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What it's like for Ukrainians working at a nuclear plant under Russian occupation

Ukrainian Emergency Ministry rescuers attend an exercise in the city of Zaporizhzhia on Aug. 17, in case of a possible nuclear incident at the Zaporizhzhia nuclear power plant located near the city. The plant in southern Ukraine came under Russian occupation in the early days of the war.
Dimitar Dilkoff
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AFP via Getty Images
Ukrainian Emergency Ministry rescuers attend an exercise in the city of Zaporizhzhia on Aug. 17, in case of a possible nuclear incident at the Zaporizhzhia nuclear power plant located near the city. The plant in southern Ukraine came under Russian occupation in the early days of the war.

KYIV, Ukraine — The International Atomic Energy Agency says a team is headed to the Zaporizhzhia Nuclear Power Plant, the first such inspection team to be let in since Russian forces took over the complex in southern Ukraine in early March. The mission will assess the safety and security of the plant, as well as the conditions of the largely Ukrainian staff inside.

"It's getting more and more difficult every day for the staff to provide safety," Andriy Tuz, former head of PR at the plant, tells NPR. "The people are scared, they want to leave."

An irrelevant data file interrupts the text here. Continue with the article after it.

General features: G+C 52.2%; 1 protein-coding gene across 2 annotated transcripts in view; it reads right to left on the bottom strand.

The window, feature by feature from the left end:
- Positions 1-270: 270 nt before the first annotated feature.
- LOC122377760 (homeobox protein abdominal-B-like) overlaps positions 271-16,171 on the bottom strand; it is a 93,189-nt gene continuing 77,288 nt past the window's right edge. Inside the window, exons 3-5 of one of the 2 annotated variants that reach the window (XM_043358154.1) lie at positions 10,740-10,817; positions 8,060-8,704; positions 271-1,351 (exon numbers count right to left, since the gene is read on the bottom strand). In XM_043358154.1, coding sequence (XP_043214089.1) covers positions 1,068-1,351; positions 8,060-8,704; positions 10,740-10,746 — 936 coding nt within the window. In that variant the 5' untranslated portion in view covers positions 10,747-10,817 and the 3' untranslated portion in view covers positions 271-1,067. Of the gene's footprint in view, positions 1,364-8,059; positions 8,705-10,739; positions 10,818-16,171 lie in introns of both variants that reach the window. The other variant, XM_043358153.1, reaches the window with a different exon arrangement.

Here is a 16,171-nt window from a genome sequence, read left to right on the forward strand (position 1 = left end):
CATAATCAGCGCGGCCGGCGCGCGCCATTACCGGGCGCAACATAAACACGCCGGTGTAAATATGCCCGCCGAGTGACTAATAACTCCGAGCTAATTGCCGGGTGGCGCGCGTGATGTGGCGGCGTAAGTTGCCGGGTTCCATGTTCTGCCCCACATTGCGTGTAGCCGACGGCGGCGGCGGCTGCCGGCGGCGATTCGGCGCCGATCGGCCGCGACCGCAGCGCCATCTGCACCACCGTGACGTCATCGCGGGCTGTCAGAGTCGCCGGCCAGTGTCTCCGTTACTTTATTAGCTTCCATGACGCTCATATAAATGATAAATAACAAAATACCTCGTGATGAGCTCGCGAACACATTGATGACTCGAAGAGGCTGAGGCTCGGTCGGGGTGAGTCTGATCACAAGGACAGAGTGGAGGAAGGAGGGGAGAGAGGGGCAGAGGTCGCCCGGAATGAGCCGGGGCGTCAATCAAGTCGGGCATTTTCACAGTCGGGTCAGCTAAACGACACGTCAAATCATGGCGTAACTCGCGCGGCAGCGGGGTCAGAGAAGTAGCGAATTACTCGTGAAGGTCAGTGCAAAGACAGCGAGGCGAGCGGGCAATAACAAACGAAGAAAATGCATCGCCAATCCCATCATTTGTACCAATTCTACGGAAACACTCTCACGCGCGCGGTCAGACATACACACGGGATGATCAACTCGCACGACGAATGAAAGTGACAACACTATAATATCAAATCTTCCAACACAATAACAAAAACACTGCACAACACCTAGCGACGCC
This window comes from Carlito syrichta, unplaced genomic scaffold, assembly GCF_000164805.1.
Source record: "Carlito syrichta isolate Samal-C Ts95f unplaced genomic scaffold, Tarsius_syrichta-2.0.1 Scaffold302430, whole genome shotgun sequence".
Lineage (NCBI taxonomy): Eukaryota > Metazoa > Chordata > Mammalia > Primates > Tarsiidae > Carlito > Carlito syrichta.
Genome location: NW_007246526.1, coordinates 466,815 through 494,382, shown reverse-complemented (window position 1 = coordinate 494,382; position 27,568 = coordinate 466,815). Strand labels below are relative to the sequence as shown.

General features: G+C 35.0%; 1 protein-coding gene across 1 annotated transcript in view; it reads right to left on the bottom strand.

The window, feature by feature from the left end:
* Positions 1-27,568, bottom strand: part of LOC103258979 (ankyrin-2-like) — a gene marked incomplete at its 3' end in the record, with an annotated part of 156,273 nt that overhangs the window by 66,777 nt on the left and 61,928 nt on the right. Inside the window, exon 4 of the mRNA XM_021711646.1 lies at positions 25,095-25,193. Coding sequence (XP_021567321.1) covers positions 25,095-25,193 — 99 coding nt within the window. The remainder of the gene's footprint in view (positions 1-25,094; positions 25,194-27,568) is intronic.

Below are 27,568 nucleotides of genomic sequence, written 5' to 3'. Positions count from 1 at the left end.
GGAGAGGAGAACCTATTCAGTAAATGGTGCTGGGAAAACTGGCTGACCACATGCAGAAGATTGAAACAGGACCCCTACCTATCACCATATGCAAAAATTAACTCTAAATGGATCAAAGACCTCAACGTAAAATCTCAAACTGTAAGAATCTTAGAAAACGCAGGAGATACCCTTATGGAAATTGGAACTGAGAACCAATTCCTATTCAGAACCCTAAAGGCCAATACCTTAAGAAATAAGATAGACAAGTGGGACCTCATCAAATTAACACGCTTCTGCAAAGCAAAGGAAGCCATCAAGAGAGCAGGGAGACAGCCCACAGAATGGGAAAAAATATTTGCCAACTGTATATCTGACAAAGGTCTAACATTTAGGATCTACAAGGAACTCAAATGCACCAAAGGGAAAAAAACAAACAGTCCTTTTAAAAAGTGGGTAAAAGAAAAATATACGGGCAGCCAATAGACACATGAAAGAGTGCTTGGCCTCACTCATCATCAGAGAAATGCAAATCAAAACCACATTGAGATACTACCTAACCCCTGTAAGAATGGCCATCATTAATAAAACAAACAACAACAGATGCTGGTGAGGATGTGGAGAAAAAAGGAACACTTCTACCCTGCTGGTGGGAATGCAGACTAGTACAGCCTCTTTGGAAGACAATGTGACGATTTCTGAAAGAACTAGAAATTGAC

People receive tablets containing iodine in Zaporizhzhia, Ukraine, Aug. 26. A mission from the International Atomic Energy Agency is expected to visit the Zaporizhzhia nuclear power plant this week after it was temporarily knocked offline and shelling has been reported in the area.
Andriy Andriyenko / AP
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AP
People receive tablets containing iodine in Zaporizhzhia, Ukraine, Aug. 26. A mission from the International Atomic Energy Agency is expected to visit the Zaporizhzhia nuclear power plant this week after it was temporarily knocked offline and shelling has been reported in the area.

Tuz, 32, is now in Switzerland, but still keeps in touch with his former colleagues. He says the only right thing to do is to demilitarize the complex immediately. Experts have made it clear that a potential disaster is imminent if shelling near the plant continues — something both the Russians and Ukrainians blame each other for.

Tuz witnessed the takeover of Europe's largest nuclear power plant on March 3 with his own eyes.

A screen grab captured from a video shows a view of the Zaporizhzhia nuclear power plant during a fire following clashes around the site in Zaporizhzhia, Ukraine on March 4.
/ Anadolu Agency via Getty Images
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Anadolu Agency via Getty Images